"So I told my friend, 'I am nearly DEAD from these cramps and I'm worried I'm going to leak blood through onto my dress so I just don't have much brain left over to think about when I'm supposed to stand and sit,'" she continued in an we're-all-girls-here-together manner that I found very disconcerting. I mean, I'm sorry about her cramps and all, but I just wanted to put the hymnals on the bench and go on back out to the van where Meelyn was waiting without having to explore the intricacies of someone else's menstrual cycles, y'know?
It didn't seem too much to ask.
But it seemed that she had the desire to continue talking to me, perhaps attempting to engage me in a discussion over which feminine hygience products I find the most efficacious, but I was not going down that road. With a hurried, "Excuse me," I went out the side door of the church as if I had wings on my heels, leaving her there to see if she could discern the onset the onset of this month's Untimely Visitor without me there to help her.
Once I got back to the van, Meelyn and I went to run a couple of errands, and by the time we got back to the church for Weirdness Phase 2, all the confirmands and their sponsors were seated in the nave and being given their marching orders by a man with a clipboard and a headset, which reminded me of Jennifer Lopez in The Wedding Planner, so I immediately dubbed him The Confirmation Planner.
As Meelyn and I sat down, a blonde woman in front of us, a sponsor, turned around and said, "Are you bystanders?"
Bystanders? I thought. What a strange word to use. As if we have the habit of stopping by random churches to observe how their practices for Confirmation Mass are organized? "I'm a mother," I answered her. A bystanding mother? A mother who stands by? Who knows?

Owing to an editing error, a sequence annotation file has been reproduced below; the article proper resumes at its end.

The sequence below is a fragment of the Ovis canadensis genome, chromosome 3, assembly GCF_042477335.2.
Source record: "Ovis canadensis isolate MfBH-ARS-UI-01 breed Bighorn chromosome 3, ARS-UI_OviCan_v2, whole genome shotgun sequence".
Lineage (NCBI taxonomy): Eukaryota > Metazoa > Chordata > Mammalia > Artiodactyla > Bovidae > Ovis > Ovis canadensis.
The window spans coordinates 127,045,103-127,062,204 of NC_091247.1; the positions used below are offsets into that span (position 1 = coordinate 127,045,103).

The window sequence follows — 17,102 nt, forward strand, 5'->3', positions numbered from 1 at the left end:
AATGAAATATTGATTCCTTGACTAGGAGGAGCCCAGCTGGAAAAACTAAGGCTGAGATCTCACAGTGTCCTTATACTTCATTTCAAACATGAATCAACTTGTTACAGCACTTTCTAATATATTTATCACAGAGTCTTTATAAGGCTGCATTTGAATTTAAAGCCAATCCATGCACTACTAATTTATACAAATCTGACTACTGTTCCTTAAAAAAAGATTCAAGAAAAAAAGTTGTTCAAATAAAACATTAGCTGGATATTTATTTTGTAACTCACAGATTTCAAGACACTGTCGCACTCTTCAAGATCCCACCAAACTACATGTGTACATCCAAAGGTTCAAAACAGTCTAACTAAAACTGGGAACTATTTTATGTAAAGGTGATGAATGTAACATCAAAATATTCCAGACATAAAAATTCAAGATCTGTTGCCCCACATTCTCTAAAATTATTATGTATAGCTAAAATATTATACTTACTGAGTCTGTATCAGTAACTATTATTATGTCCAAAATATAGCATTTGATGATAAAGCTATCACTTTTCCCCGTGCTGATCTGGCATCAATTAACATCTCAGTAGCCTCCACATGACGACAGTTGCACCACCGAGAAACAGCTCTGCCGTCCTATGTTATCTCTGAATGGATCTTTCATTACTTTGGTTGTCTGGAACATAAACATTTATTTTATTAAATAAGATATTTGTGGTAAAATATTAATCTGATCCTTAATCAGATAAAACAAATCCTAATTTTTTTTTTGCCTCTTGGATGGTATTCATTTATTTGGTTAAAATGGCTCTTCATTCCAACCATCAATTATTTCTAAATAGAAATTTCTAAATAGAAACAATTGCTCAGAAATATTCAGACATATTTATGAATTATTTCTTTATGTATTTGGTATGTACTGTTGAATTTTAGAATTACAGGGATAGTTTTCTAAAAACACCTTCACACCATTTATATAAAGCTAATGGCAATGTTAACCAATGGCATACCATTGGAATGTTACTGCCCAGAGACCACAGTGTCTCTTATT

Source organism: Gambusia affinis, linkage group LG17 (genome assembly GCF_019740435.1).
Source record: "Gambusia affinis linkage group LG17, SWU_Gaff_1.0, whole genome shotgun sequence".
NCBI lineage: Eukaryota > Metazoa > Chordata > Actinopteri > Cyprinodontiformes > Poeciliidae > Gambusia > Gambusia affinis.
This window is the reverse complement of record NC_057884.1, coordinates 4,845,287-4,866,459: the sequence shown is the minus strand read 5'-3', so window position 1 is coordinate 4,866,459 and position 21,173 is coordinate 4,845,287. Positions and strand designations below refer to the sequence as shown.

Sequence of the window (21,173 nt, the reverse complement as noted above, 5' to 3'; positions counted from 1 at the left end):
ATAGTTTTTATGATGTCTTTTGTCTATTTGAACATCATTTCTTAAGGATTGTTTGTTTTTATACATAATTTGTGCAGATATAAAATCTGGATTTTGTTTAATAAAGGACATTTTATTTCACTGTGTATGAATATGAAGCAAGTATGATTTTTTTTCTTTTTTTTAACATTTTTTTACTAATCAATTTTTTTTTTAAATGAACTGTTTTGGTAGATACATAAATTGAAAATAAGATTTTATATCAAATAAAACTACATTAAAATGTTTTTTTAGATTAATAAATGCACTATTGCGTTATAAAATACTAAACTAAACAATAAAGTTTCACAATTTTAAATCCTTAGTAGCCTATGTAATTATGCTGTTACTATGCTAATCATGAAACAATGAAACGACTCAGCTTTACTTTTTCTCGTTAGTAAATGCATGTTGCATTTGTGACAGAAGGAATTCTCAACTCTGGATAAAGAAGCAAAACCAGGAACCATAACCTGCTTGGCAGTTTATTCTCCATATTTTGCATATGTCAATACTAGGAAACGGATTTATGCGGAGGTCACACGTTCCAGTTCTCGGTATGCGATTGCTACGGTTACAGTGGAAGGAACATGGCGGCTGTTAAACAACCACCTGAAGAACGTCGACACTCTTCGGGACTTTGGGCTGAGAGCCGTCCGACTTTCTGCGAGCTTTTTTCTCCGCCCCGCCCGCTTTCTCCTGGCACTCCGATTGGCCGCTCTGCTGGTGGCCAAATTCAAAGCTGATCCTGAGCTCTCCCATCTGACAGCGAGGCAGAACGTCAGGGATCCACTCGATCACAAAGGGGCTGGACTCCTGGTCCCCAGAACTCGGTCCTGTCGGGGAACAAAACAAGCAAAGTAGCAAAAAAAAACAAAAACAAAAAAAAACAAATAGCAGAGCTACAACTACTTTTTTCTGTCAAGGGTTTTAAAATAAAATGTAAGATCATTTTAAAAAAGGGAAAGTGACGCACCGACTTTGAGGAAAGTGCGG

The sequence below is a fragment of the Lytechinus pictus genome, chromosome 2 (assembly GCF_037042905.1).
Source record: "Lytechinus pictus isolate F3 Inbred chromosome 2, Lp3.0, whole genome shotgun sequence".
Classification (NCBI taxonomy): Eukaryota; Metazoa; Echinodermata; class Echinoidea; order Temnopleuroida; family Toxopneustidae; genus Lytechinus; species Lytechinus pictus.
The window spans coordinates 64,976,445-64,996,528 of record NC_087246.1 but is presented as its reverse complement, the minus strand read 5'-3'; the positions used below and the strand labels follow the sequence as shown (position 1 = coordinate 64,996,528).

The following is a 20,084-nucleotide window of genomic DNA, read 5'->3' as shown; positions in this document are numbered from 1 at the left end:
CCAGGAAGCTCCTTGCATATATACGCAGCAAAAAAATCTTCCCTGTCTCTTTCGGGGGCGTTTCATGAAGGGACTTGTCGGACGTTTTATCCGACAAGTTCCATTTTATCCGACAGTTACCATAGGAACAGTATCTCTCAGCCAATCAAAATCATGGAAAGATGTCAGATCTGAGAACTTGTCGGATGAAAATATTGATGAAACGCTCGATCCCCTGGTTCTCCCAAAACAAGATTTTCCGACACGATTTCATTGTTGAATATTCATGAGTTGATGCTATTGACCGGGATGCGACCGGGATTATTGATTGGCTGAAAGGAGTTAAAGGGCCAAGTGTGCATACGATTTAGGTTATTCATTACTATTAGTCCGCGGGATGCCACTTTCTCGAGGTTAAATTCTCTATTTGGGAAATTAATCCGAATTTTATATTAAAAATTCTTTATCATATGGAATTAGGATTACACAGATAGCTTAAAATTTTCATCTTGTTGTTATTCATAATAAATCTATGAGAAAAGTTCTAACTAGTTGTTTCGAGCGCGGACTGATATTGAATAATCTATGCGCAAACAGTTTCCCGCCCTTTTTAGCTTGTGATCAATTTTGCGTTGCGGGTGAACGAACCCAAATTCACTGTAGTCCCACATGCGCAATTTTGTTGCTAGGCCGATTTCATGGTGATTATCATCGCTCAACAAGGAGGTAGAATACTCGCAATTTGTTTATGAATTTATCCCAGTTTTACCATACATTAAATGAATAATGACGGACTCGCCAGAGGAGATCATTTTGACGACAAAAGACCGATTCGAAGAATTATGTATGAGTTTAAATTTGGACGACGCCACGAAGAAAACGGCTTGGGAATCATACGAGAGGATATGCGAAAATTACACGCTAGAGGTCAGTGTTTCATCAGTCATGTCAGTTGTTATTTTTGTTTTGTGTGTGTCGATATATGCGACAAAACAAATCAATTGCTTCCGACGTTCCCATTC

"Oh. Well, then, you're not supposed to be in here. They just made the announcement that all people who aren't part of the Confirmation Mass need to leave. You're all banned from the church until 6:30, and then you can be seated. So I'm afraid you'll have to go out to the narthex now," she said loftily. She tossed her sleek, pageboy haircut just a little and pursed her lips in a smile that reminded me uncannily of a tiger baring its teeth -- unfriendly and a little bit predatory.
I gave her a level look and said "Oh," in a cool voice, and glanced around at about twenty other people sitting in the pews around us who obviously were not part of the Mass. One was an elderly gentleman with bowed head and closed eyes, leaning forward on his cane; another was a girl of about ten who was reading The Thief Lord and chewing gum. I decided that Meelyn and I would stay put. So it would be better -- friendlier and more helpful -- for the lot of us to go and stand up in the narthex for nearly an hour with nowhere to sit and perhaps say our prayers? I don't think so, sister.
Talk about bossy! I wanted to give her a boop on the nose and say, "Who died and left you in charge?" but I didn't, of course. I was sure thinking it, though, and decided that if anyone came up and told me to move, I'd tell them that I was slightly handicapped and couldn't stand out there on the tile floor of the narthex for an hour, and then if they gave me any more grief about sitting in the house of God, I'd pull up my left pant leg and show them my gnarly six inch scar.
At least she didn't tell me to move because she'd just started her period.